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**I Like Abstract Stuff; Why Should I Care?**: At a Glance

- Topics At a Glance
- Variables
- Variables as Unknown Quantities
- Variable Notations
- Constants
- Expressions and Equations
- Rearranging Expressions
- Commutative Properties
- Associative Properties
- Distributive Properties
- Factoring (Distributive Property in Reverse)
- Combining Like Terms
- Eliminating Parentheses
- Simplifying
- Equations, Functions, and Formulas
- Equations
- Functions
- Independent and Dependent Variables
- Formulas
- Applications to Toolbox
- Evaluating Expressions by Substitution
- Evaluating Formulas by Substitution
- Geometric Formulas
- Four-Sided Shapes
- Three-Sided Shapes
- Circles
- Unit Conversion
- Temperatures
- Weights
- Distances and Speeds
- Money
**In the Real World****I Like Abstract Stuff; Why Should I Care?**- How to Solve a Math Problem

Wait, we thought you just said you liked...oh my. So fickle.

That's okay, there is also plenty of abstract to go around if that is the sort of thing you are into.

When we talked about the language of math, we were talking in particular about the language of algebra. Each different area of mathematics has its own dialect with its own symbols, and there are many different areas of mathematics. See the Math Atlas for descriptions of these areas.

Sometimes mathematicians who work in different branches don't understand each other's symbols, and sometimes different areas of math have different meanings for the same word. It is not that strange, really, when you think about it. In England, "pants" means "underwear," and why shouldn't "normal" mean different things to different mathematicians? All we can hope is that most of them are wearing normal pants.

All areas of math share an underlying idea of "proof." As do all trial prosecutors, but that is neither here nor there. In math, one starts with a collection of statements called a hypothesis (Ex: "We hypothesize that you will read the rest of this paragraph"), and from these determines that some other statement, called the conclusion (Ex: "You will enjoy this paragraph so much that you will move quickly and eagerly on to the next"), must be true. The area of mathematical logic studies reasoning itself. Since it is necessary to make precise statements in order to get good proofs (what is a "side" of a circle?), logic is also concerned with language. Logic has "terms" and "formulas" as well, although they aren't the same as terms and formulas in algebra. While we are at it, politicians have terms and formulas as well. They spend a certain number of "terms" in office, and an example of a formula they may use is 8(10,000*v*) = *w*, in which the *v* stands for votes, the 8 indicates ballot-stuffing by 10,000 of the voters, and the *w* represents an election win.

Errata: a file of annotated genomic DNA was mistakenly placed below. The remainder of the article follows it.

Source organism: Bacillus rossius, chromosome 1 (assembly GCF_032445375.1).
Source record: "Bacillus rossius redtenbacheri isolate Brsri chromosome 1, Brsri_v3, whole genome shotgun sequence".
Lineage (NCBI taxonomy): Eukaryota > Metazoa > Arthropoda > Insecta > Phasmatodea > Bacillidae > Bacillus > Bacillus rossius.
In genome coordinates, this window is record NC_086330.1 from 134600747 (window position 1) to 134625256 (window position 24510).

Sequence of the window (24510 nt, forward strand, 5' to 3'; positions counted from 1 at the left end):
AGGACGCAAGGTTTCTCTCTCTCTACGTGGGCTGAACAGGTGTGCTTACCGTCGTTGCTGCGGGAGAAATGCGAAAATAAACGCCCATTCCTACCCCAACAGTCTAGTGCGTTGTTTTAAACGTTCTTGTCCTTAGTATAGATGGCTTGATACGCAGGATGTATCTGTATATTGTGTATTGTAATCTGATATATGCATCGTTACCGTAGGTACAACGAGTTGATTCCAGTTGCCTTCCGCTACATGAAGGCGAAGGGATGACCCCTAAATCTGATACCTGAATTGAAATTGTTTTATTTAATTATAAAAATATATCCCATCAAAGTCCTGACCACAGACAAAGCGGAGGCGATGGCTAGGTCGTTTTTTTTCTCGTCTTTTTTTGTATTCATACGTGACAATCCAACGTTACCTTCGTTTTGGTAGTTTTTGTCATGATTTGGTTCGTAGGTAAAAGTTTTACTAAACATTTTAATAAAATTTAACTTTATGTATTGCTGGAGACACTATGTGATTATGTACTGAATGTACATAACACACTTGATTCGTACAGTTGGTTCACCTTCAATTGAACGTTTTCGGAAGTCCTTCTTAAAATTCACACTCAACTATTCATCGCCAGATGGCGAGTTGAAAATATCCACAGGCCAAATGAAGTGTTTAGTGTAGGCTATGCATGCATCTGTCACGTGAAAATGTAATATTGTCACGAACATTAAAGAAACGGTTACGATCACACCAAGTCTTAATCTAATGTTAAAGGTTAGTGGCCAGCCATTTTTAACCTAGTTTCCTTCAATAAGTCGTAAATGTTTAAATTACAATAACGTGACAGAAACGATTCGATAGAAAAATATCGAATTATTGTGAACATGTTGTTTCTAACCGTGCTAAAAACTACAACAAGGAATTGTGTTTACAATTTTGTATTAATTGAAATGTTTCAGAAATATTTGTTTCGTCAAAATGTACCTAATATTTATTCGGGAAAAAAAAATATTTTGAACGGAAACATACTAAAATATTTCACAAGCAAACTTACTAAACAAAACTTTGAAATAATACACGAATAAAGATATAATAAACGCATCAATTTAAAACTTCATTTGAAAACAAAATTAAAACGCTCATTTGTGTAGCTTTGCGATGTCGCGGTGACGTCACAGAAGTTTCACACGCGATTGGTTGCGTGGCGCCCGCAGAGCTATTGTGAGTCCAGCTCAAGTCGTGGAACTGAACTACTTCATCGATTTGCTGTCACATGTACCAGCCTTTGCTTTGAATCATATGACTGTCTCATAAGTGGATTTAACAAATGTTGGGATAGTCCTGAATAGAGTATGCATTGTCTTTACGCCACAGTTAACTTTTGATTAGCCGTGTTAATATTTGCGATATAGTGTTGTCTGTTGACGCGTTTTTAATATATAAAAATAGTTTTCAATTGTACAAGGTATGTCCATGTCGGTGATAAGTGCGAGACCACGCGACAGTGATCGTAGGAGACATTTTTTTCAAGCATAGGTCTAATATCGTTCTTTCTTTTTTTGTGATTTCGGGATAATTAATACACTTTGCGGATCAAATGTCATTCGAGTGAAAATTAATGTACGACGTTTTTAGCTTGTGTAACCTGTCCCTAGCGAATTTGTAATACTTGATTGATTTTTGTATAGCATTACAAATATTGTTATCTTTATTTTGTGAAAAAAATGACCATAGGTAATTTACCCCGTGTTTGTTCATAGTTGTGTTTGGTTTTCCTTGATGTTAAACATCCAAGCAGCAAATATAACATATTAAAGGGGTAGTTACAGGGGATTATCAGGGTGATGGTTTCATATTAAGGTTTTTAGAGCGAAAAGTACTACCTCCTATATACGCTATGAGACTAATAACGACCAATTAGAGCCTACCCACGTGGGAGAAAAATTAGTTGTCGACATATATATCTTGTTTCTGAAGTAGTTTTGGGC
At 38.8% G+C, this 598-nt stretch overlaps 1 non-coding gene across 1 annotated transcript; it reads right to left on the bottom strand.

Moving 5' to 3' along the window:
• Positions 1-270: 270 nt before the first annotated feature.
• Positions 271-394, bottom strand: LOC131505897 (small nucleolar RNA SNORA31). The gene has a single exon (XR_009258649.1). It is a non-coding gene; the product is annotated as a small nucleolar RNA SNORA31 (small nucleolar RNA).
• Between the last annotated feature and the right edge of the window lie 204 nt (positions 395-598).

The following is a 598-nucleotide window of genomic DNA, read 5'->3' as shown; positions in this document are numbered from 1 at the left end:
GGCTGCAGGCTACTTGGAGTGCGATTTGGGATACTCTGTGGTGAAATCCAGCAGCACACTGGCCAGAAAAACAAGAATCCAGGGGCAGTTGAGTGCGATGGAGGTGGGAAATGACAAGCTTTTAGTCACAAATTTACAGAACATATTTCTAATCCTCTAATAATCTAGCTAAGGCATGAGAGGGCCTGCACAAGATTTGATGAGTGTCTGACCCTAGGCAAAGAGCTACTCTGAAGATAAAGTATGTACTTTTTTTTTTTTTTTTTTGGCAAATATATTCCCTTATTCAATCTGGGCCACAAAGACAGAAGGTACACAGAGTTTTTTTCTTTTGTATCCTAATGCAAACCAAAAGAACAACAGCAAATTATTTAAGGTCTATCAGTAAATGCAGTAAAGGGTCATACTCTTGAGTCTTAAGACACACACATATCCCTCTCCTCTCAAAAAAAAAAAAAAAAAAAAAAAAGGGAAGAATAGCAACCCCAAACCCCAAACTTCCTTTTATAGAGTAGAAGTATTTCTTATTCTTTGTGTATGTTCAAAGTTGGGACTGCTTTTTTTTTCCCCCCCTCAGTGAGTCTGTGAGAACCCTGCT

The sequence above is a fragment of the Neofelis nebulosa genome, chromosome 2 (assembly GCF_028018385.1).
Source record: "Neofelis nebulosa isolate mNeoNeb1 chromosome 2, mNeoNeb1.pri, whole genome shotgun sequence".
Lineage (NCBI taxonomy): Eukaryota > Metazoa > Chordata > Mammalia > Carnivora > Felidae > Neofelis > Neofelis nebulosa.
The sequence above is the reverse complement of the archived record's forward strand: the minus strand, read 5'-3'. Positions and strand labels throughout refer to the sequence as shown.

Most of the geometric formulas we have given you were understandable...that is, we were able to explain where the formulas came from. The exceptions were the formulas for circumference and area of a circle. These are quite hard to explain, because they involve π, which people have been trying to understand for millennia. If you have ever got a spare millennium, drop us a line and we will tell you all about it.

Seriously though, you will be able to understand the formula for the circumference of a circle when we get to geometry. By the time we get to calculus, you will be able to figure out the formula for the area of a circle. Sure, mathematicians have already done that, but knowing that someone has already climbed a mountain won't stop you from reaching the top, is it? If you are not the adventurous type, please don't answer that.

So far we have only looked at geometric formulas for two - dimensional shapes. As the dimensions become higher, objects become harder to visualize. Three dimensions aren't too bad—a rectangular box is an example of a three - dimensional object—but what about 4 dimensions? 15? Could you have an object with infinitely many dimensions? Even if you did, where in the world would you store it?